ALUS CANADA HAS FLOOD REDUCTION PROJECTS WAITING IN THE WINGS
This story is brought to you in part by Proteus Waters
by Jan Rose
"ALUS Canada is delighted to announce it has received $720,000 as a new grant from Alberta Environment and Parks' Watershed Resiliency and Restoration Program (WRRP)," said Lara Ellis, Director of Strategic Initiatives at ALUS Canada.
We are excited to start putting this funding to good use on the ground in the Modeste subwatershed," said Ellis. "ALUS will quickly establish new natural infrastructure projects on agricultural land to mitigate flooding, increase drought resilience and improve water quality for Albertans."
Environment and Parks Minister Shannon Phillips said in her announcement that the Watershed Resiliency and Restoration Program (WRRP) funding is a portion of the provincial strategy to reduce flood risk by investing in lands upstream of communities to increase floodwater storage capacity.
ALUS Canada will use the money to assist farmers and ranchers to provide and maintain 650 acres of land for wetland restoration and riparian enhancement.
The WRRP grant also supports a cost-benefit analysis for the project of using nature to deliver infrastructure-related services. The watershed modelling exercise will be led by Dr.Wanhong Yang of the University of Guelph. Dr. Marian Weber of Innotech Alberta will undertake the economic analysis.
Focusing on wetlands has numerous positive benefits such as absorbing excess water. During flood seasons they act as sponges so communities downstream aren't flooded,. The better the wetland is functioning the more flooding is reduced.
"ALUS Canada, A Weston Family Initiative, is a national program helping farmers and ranchers to produce cleaner air, cleaner water, more biodiversity and other ecosystem services in their communities," said Director of Communications Bridget Wayland.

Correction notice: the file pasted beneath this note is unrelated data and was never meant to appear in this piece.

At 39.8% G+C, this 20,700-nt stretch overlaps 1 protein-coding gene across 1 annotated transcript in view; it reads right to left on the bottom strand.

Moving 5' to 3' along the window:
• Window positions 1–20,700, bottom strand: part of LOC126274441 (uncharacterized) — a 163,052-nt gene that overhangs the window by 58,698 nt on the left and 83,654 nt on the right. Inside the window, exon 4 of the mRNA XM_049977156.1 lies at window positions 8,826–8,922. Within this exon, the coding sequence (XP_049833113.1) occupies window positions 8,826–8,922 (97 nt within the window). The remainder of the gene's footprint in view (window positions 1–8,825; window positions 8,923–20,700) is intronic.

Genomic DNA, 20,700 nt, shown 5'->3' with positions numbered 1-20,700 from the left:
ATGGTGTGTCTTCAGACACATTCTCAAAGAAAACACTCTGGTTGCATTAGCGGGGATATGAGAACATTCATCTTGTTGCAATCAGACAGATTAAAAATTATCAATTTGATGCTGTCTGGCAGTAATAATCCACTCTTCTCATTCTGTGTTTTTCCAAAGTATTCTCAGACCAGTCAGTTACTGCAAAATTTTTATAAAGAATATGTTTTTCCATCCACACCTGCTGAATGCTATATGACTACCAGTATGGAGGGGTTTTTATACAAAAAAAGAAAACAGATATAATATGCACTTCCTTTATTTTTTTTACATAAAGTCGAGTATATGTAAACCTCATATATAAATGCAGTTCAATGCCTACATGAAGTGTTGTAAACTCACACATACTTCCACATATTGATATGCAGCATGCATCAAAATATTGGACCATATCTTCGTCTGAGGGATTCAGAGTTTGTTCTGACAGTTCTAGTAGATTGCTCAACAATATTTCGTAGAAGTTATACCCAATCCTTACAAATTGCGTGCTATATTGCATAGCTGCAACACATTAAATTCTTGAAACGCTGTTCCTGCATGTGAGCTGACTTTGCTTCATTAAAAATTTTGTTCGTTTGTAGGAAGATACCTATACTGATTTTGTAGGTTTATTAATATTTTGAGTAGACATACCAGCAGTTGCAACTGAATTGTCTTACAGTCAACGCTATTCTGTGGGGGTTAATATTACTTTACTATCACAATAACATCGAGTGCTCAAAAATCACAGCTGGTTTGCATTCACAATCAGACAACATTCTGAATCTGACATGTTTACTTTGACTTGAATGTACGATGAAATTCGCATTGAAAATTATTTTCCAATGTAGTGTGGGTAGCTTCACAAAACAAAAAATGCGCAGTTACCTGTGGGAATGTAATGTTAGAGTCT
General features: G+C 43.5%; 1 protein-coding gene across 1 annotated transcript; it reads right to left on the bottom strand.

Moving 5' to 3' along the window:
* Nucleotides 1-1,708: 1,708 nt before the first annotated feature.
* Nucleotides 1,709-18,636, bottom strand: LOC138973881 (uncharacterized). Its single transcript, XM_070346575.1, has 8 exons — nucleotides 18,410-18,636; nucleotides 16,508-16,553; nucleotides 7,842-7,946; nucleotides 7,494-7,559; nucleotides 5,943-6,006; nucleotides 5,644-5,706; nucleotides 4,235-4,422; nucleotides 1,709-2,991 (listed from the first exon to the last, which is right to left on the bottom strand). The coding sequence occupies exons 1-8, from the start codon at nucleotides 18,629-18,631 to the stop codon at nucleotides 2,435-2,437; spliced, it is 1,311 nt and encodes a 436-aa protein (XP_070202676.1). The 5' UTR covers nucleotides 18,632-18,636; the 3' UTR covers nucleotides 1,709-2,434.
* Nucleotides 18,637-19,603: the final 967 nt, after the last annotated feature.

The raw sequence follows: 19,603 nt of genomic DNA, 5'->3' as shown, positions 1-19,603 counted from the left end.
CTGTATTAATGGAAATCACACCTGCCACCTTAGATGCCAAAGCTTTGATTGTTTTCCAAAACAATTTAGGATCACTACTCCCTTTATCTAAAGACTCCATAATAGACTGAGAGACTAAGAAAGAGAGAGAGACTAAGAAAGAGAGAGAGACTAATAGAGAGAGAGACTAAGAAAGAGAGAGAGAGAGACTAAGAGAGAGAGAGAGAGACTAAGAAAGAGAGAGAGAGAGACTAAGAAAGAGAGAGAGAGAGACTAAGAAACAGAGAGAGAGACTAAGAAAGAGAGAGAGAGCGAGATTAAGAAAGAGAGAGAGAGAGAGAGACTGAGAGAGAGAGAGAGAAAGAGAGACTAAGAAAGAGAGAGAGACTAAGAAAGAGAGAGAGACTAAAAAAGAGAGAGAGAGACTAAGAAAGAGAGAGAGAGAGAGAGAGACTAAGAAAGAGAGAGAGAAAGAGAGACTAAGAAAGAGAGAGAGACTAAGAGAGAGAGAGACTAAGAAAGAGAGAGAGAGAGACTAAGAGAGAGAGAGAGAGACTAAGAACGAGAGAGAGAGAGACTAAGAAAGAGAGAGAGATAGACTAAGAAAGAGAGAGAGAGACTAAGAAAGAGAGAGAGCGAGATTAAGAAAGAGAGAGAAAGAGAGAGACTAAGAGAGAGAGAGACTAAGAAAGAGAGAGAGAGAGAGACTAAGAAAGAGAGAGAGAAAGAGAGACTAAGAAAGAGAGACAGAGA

The ALUS program in Canada draws on the expertise of farmers and ranchers who volunteer to maintain the wetlands on their property. Rather than drain and get rid of them, they volunteer to protect the wetlands such as establishing a zone buffer zone around them. Depending on what the farmer wants to do, a pollinator habitat can be established or have a mix of shrubs, trees and plants to provide a wildlife habitat to support many species.
The program also provides technical expertise and support by furnishing standardized bio-monitoring methods for carbon storage, flood and erosion control and wildlife habit in addition to water purification. A monetary value is established per acre. Rates vary across Canada from depending on location.
Conservation efforts will be focused on the Modeste subwatershed of the North Saskatchewan River. The Alberta government has identified it as being a high priority for flood mitigation and water quality, and a moderate-high priority for drought.
Advisory committees for three ALUS groups in this region - in Parkland, Brazeau, and Wetaskiwin-Leduc - will help identify the best sites for flood water capture and storage. An important partner is the north Saskatchewan Watershed alliance which is helping to identify where the project should go.
Farmers and ranchers have been very receptive to ALUS, Wayland said. "There are 21 communities in five provinces. Alberta has grown quickly. There are currently more than 18,500 acres enrolled in the ALUS program, with 575 participants across the country, and the program is rapidly expanding," Wayland continued.
According to the ALUS website there are 10 communities in the province.